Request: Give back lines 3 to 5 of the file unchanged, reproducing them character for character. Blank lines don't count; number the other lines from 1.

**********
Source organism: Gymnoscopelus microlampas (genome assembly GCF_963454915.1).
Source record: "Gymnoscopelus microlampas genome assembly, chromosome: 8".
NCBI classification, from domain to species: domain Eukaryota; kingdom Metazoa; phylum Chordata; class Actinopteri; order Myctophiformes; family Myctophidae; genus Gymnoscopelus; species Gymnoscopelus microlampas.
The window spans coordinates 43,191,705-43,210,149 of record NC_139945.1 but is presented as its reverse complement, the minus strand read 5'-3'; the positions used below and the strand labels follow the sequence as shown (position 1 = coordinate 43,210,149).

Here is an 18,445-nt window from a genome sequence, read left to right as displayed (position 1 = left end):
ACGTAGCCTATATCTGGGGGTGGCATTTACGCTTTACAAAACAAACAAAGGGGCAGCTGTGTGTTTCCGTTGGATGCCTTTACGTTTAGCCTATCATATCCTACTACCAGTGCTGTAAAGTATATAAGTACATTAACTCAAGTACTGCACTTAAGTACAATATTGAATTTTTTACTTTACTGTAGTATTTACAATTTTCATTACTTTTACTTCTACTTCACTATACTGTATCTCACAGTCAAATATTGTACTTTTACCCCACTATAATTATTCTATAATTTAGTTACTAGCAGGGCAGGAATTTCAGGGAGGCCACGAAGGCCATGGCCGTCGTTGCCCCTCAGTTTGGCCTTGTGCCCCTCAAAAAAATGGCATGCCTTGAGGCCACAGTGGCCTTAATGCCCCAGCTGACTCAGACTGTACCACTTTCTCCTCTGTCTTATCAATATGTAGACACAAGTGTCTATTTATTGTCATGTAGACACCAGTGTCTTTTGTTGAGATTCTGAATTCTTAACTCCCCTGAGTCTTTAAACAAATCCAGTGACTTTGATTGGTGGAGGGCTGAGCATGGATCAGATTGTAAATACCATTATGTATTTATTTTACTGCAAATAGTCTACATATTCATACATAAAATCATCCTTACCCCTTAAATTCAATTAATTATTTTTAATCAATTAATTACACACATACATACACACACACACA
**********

NCBI classification, from domain to species: domain Eukaryota; kingdom Metazoa; phylum Chordata; class Actinopteri; order Myctophiformes; family Myctophidae; genus Gymnoscopelus; species Gymnoscopelus microlampas.
The window spans coordinates 43,191,705-43,210,149 of record NC_139945.1 but is presented as its reverse complement, the minus strand read 5'-3'; the positions used below and the strand labels follow the sequence as shown (position 1 = coordinate 43,210,149).

Here is an 18,445-nt window from a genome sequence, read left to right as displayed (position 1 = left end):